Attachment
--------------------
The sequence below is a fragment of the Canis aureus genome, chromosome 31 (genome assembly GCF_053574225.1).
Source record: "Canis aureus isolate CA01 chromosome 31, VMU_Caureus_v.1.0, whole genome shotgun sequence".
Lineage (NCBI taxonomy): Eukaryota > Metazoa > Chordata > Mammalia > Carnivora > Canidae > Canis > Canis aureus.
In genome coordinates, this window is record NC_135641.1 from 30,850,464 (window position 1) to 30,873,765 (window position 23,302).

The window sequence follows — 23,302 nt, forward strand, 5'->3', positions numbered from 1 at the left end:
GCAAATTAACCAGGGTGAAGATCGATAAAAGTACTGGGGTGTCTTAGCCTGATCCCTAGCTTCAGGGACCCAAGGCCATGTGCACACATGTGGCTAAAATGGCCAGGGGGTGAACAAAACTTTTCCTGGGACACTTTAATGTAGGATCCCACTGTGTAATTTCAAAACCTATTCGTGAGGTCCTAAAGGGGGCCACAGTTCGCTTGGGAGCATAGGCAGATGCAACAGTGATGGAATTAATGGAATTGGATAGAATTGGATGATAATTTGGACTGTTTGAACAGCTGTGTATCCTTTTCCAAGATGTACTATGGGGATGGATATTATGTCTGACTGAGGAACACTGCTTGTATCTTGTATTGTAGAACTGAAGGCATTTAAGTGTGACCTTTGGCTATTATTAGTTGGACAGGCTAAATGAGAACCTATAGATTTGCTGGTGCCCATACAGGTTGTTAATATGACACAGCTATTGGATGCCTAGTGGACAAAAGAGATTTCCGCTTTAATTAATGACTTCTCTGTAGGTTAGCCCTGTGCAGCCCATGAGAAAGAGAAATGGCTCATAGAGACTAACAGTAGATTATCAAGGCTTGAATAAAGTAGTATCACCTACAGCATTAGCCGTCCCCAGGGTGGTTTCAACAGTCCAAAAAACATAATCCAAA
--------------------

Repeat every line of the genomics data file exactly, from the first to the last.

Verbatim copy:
The sequence below is a fragment of the Canis aureus genome, chromosome 31 (genome assembly GCF_053574225.1).
Source record: "Canis aureus isolate CA01 chromosome 31, VMU_Caureus_v.1.0, whole genome shotgun sequence".
Lineage (NCBI taxonomy): Eukaryota > Metazoa > Chordata > Mammalia > Carnivora > Canidae > Canis > Canis aureus.
In genome coordinates, this window is record NC_135641.1 from 30,850,464 (window position 1) to 30,873,765 (window position 23,302).

The window sequence follows — 23,302 nt, forward strand, 5'->3', positions numbered from 1 at the left end:
GCAAATTAACCAGGGTGAAGATCGATAAAAGTACTGGGGTGTCTTAGCCTGATCCCTAGCTTCAGGGACCCAAGGCCATGTGCACACATGTGGCTAAAATGGCCAGGGGGTGAACAAAACTTTTCCTGGGACACTTTAATGTAGGATCCCACTGTGTAATTTCAAAACCTATTCGTGAGGTCCTAAAGGGGGCCACAGTTCGCTTGGGAGCATAGGCAGATGCAACAGTGATGGAATTAATGGAATTGGATAGAATTGGATGATAATTTGGACTGTTTGAACAGCTGTGTATCCTTTTCCAAGATGTACTATGGGGATGGATATTATGTCTGACTGAGGAACACTGCTTGTATCTTGTATTGTAGAACTGAAGGCATTTAAGTGTGACCTTTGGCTATTATTAGTTGGACAGGCTAAATGAGAACCTATAGATTTGCTGGTGCCCATACAGGTTGTTAATATGACACAGCTATTGGATGCCTAGTGGACAAAAGAGATTTCCGCTTTAATTAATGACTTCTCTGTAGGTTAGCCCTGTGCAGCCCATGAGAAAGAGAAATGGCTCATAGAGACTAACAGTAGATTATCAAGGCTTGAATAAAGTAGTATCACCTACAGCATTAGCCGTCCCCAGGGTGGTTTCAACAGTCCAAAAAACATAATCCAAA